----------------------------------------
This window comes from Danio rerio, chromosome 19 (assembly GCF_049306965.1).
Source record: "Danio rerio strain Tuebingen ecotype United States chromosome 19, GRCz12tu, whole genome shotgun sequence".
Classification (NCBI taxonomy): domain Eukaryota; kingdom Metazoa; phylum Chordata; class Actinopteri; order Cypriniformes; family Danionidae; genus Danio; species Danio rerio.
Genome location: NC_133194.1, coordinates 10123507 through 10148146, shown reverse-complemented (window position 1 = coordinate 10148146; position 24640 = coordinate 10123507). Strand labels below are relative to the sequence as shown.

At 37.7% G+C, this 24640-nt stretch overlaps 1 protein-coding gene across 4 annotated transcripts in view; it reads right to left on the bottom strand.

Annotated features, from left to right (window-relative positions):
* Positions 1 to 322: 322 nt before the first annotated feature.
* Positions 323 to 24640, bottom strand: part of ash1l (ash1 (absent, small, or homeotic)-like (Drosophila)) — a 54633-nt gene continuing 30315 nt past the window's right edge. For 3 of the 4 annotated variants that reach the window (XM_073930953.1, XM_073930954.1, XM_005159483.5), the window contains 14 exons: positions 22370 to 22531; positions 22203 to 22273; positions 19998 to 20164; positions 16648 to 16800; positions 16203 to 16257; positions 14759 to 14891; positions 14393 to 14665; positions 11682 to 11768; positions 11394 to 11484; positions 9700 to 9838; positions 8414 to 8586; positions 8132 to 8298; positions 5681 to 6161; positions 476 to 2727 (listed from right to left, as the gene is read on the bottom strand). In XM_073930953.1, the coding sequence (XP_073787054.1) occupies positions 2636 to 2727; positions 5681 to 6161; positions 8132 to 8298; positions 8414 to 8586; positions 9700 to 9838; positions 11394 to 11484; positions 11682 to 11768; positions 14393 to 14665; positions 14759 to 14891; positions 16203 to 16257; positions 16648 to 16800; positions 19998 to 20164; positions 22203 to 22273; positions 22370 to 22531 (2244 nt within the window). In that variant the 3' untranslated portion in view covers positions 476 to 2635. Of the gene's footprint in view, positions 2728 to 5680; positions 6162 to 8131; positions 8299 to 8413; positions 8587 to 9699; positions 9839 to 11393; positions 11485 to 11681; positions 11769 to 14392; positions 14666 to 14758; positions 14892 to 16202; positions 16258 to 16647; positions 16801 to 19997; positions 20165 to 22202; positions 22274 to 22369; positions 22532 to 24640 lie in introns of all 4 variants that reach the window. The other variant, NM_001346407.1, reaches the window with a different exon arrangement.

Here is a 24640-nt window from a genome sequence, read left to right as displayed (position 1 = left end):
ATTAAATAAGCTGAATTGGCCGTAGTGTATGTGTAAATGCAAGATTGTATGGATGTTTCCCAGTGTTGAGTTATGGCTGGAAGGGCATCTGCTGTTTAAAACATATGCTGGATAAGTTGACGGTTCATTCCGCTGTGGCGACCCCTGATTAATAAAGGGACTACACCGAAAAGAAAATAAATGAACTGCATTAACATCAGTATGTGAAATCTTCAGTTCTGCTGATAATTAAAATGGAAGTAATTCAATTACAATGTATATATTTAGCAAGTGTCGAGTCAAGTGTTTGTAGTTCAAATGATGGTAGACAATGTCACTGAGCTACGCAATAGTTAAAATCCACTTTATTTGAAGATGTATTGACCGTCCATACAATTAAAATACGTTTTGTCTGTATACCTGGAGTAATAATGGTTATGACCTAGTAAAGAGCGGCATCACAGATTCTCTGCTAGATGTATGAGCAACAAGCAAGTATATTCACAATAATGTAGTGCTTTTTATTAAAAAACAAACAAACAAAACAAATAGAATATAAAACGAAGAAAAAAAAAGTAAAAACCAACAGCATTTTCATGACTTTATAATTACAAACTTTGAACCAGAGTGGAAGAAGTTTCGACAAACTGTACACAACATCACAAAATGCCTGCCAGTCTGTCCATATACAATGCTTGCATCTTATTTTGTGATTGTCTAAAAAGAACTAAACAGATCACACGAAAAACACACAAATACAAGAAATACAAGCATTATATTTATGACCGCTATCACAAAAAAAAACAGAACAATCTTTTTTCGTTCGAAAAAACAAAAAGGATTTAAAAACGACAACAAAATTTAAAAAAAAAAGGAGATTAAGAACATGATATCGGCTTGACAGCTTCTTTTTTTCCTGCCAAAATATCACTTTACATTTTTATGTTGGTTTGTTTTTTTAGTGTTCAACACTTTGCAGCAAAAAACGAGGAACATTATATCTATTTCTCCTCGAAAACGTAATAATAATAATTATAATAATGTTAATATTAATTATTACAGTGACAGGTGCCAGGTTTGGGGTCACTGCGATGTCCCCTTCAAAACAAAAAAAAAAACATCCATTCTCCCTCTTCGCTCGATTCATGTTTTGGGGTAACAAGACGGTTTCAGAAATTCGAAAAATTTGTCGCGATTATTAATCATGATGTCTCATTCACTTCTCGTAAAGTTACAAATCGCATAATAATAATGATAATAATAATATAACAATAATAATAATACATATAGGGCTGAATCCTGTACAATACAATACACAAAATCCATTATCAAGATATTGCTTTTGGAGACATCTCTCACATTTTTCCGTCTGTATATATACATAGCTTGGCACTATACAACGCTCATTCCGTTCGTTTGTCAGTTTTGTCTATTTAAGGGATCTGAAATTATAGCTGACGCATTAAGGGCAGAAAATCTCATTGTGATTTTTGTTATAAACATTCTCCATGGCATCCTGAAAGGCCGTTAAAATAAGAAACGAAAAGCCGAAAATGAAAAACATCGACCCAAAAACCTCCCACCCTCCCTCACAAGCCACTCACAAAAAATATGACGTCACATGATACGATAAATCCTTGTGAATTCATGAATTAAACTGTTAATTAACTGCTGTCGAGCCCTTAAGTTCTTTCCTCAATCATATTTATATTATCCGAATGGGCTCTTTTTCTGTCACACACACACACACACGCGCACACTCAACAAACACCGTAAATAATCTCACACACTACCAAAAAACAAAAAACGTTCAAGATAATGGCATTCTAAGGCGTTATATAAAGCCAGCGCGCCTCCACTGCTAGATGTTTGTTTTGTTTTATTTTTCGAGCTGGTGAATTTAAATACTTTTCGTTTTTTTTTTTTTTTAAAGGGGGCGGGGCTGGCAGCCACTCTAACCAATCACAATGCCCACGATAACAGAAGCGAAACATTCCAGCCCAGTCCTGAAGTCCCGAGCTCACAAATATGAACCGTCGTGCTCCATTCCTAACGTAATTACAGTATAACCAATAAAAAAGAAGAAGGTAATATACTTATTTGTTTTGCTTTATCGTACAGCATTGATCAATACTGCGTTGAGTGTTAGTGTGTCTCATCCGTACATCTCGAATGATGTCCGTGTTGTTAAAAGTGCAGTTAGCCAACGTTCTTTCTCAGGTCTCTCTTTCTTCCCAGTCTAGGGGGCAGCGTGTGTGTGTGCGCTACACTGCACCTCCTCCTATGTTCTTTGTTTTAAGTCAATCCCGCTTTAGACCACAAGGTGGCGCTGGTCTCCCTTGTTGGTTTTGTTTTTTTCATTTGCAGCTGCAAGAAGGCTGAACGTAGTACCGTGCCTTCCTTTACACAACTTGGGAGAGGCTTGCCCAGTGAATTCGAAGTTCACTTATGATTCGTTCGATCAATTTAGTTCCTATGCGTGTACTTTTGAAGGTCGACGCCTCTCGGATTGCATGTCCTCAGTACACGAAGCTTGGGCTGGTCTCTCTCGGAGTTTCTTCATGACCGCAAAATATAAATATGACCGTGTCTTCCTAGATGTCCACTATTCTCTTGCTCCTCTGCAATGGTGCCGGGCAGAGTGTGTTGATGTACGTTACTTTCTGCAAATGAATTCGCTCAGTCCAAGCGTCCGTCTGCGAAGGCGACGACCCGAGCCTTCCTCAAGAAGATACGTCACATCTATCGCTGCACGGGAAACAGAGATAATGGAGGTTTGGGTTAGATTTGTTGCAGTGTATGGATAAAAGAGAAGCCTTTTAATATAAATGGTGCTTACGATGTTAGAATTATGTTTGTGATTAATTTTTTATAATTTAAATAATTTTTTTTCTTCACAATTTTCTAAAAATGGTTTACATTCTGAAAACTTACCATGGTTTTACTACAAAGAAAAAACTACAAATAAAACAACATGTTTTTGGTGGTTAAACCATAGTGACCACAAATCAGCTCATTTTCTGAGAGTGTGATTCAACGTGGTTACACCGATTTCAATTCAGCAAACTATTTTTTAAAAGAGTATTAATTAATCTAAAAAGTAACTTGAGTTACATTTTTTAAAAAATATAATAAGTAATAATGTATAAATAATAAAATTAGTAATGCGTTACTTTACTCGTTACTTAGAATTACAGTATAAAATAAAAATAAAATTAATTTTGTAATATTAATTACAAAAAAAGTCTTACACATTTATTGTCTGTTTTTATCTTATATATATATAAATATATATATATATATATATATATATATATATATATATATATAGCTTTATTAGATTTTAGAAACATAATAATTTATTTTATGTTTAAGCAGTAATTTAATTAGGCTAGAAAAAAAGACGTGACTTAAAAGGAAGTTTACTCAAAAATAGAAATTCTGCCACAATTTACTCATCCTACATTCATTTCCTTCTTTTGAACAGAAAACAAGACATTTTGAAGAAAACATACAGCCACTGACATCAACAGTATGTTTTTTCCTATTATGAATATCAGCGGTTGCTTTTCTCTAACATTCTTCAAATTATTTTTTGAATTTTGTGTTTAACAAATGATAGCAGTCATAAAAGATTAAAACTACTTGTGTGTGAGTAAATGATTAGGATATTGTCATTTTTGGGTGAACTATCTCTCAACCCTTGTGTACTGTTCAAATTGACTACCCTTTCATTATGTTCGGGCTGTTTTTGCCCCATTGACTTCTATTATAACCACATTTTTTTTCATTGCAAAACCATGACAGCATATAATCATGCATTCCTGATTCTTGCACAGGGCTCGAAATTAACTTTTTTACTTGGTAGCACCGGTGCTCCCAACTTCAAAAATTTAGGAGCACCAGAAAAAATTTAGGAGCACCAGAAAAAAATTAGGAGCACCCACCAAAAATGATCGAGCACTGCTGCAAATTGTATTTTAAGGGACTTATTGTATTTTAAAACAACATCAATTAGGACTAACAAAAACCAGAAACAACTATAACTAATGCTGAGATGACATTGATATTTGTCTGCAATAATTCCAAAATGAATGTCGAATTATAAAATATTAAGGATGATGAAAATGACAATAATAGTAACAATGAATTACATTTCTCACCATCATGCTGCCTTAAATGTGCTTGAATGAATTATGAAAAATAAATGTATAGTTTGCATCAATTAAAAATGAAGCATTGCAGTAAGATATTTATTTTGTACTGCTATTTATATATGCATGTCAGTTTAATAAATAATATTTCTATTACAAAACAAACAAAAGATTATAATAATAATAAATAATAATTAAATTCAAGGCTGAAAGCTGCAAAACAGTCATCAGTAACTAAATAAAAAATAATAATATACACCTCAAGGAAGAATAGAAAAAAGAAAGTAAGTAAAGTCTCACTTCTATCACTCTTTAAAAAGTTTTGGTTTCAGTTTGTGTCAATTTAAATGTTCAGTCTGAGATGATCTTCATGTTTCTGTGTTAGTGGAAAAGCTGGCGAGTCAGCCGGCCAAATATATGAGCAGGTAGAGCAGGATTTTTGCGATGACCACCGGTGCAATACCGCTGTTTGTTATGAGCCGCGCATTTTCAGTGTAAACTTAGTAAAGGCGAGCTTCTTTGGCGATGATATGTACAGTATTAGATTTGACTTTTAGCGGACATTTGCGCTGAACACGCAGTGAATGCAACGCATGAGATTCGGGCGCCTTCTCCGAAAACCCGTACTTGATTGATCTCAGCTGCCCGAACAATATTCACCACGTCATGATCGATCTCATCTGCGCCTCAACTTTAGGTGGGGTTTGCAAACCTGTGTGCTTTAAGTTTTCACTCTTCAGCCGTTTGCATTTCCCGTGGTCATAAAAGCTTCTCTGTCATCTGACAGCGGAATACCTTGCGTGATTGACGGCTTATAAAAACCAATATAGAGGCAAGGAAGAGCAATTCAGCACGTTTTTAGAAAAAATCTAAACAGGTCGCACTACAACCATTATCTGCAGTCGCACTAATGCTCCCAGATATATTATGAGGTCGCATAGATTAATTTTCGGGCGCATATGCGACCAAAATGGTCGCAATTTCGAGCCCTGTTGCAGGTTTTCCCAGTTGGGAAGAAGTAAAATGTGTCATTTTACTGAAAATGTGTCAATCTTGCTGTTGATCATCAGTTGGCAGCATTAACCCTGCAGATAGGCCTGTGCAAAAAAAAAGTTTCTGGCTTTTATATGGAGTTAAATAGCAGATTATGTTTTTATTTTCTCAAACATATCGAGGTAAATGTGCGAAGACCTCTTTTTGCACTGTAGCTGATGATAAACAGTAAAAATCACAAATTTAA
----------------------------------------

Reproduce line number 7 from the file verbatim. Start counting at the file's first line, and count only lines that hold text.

* Positions 1 to 322: 322 nt before the first annotated feature.